We’re All In Your Debt Now

Jean Grey School For Higher Learning
1407 Graymalkin Lane
Salem Center, NY 10560

September 27, 2015

Ms. Aimee Mann and Mr. Ted Leo
The Both
c/o 2015 High Road Touring
751 Bridgeway
Sausalito, CA 94965

Dear Ms. Mann and Mr. Leo,

First, permit me to express how much I am enjoying your band’s eponymous debut. I have followed your respective solo careers for many years, and your collaborative efforts thus far are exemplary. The songs are intimate, but exude a mature intensity that I find most satisfying. Relaxation is a luxury in my line of work, and I maintain that one must celebrate leisure. A listening party with old friends, a bottle of Stolichnaya, perhaps a hand-picked selection of organic cronuts…there is a nary a greater feast of finery to be had, and listening to your album invariably kindles that sentiment in me. I am quite accustomed to multiverse travel–usually involuntarily–and it is my fervent hope that just once, I shall be flung into an alternate reality where my principal responsibility is to kibitz with David Grohl about The Colour and the Shape over eggs Benedict and mojitos. I remain optimistic.

Some years ago, I enjoyed considerable success as a commercial artist, and while my preferred medium differs from your own, I trust that we share an affection for depth and subtlety. Those attributes shine through most brightly in “The Inevitable Shove,” which is, for me, the pinnacle of your remarkable album. The first time I heard that chorus:

No, you can’t blame
the ones that you love
But you’re still gonna blame
the ones that you love
So now I’m steeling myself
for the inevitable shove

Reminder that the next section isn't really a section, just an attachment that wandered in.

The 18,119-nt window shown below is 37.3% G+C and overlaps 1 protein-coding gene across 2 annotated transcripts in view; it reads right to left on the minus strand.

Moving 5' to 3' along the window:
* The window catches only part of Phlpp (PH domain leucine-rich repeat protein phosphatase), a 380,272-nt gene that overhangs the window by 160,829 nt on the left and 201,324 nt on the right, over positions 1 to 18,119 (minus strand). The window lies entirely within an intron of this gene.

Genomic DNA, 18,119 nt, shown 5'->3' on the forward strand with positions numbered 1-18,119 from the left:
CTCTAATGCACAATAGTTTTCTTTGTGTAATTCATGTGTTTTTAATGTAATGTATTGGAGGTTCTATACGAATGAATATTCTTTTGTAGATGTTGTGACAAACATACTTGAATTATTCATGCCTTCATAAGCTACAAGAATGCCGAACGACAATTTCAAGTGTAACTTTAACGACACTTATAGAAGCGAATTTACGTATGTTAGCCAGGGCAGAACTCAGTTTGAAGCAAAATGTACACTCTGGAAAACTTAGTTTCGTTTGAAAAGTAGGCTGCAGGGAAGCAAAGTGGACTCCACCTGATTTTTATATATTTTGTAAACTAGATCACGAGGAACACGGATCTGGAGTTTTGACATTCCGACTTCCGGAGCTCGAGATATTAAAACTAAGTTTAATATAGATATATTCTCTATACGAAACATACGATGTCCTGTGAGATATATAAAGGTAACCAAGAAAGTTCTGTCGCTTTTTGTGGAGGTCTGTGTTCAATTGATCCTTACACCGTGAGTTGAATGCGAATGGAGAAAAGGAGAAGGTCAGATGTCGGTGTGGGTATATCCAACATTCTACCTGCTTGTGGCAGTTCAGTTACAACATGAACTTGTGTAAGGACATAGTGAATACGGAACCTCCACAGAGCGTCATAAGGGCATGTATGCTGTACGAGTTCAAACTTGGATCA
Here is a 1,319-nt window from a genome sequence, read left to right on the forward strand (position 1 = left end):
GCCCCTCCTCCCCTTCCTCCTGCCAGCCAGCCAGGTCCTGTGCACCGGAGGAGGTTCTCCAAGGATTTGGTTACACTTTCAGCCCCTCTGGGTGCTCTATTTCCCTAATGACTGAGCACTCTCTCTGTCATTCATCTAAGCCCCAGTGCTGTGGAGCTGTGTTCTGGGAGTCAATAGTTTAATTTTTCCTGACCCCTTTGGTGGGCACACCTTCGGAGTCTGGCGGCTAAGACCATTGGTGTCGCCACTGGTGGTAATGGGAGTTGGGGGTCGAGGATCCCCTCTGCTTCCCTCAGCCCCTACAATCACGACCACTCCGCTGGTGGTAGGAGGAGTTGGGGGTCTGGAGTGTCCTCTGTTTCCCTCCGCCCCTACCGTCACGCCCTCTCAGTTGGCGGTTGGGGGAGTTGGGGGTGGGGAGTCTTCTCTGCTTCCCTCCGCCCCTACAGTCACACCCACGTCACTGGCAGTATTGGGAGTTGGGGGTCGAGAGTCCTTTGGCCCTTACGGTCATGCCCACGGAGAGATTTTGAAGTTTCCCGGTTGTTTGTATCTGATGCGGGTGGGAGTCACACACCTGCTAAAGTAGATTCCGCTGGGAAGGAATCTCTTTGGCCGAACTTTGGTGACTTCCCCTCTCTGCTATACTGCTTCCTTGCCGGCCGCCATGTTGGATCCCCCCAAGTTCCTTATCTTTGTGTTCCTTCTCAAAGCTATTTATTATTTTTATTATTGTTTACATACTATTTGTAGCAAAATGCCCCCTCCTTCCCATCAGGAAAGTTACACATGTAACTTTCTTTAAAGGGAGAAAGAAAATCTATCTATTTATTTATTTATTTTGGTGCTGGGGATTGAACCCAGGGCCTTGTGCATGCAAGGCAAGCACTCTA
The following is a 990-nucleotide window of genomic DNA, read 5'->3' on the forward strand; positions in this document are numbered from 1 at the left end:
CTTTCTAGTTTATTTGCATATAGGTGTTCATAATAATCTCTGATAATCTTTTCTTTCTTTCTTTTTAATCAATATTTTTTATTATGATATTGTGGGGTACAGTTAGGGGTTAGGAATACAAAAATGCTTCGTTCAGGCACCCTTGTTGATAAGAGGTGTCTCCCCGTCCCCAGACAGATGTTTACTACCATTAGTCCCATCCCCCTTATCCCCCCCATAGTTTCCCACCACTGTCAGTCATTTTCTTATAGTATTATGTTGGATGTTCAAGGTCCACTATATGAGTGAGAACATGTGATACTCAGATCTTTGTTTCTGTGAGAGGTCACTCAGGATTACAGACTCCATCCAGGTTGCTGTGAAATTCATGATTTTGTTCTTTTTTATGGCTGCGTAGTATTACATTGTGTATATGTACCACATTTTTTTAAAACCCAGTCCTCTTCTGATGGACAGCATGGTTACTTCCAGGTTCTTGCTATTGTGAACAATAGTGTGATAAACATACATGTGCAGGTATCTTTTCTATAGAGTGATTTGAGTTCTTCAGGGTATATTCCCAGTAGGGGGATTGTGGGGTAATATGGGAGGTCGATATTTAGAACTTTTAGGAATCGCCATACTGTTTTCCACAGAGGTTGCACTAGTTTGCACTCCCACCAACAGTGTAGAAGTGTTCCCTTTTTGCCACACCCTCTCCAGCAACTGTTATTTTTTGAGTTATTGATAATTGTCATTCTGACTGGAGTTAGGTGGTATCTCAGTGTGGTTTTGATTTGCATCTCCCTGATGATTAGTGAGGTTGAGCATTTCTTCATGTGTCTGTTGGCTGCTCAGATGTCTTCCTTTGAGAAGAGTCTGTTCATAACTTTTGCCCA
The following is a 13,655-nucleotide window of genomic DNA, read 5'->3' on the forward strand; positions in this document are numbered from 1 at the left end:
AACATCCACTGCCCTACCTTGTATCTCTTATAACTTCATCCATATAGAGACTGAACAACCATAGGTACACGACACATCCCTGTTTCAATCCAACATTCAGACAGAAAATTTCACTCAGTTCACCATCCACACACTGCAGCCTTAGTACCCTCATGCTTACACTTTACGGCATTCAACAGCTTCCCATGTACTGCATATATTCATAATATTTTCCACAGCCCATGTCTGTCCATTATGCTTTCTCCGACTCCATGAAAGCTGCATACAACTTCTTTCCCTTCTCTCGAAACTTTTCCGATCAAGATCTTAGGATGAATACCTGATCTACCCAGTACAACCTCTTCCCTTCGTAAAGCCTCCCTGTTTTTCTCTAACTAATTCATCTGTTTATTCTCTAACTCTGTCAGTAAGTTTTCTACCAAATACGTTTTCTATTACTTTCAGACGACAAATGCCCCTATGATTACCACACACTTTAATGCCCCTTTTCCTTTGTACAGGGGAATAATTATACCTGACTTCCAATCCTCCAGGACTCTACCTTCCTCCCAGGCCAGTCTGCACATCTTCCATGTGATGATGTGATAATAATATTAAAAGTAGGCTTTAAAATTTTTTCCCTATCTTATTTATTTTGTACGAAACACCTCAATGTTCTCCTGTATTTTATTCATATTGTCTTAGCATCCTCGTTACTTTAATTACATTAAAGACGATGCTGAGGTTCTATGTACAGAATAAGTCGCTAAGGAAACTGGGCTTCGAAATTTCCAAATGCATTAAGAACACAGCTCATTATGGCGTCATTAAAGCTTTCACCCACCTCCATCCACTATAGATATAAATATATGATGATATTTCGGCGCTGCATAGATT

Oh, how my heart sung then, as it has every time thereafter! I do not wish to appear boastful, but steeling myself to avoid shoving is my area of expertise. It is a difficult and often unacknowledged practice, and the burdens I bear feel significantly lighter because after several decades of doubt and frustration, I know now that someone understands. I have attempted to discuss the matter with my co-workers after substantial field engagements, but they always seem distracted. One of them walked through me mid-sentence. Another simply shrugged and said “Sorry. It’s a tough world, bub.” I cannot avoid steeling–it is a job requirement–but I can alter my perspective on its application. When my skin hardens and the Earth is threatened with complete annihilation, I hum your lyrics to myself and they reassure me that the metallic barrier is only skin deep and not a reflection of my character.

And truth be told, I do frequently blame the ones I love;  coping with family members can be hellish. Especially sisters. But I remain a work in progress, as are we all, yes?

I appreciate your time and wait with anticipation for your follow-up album.

With gratitude,

Piotr Nikolaievitch Rasputin

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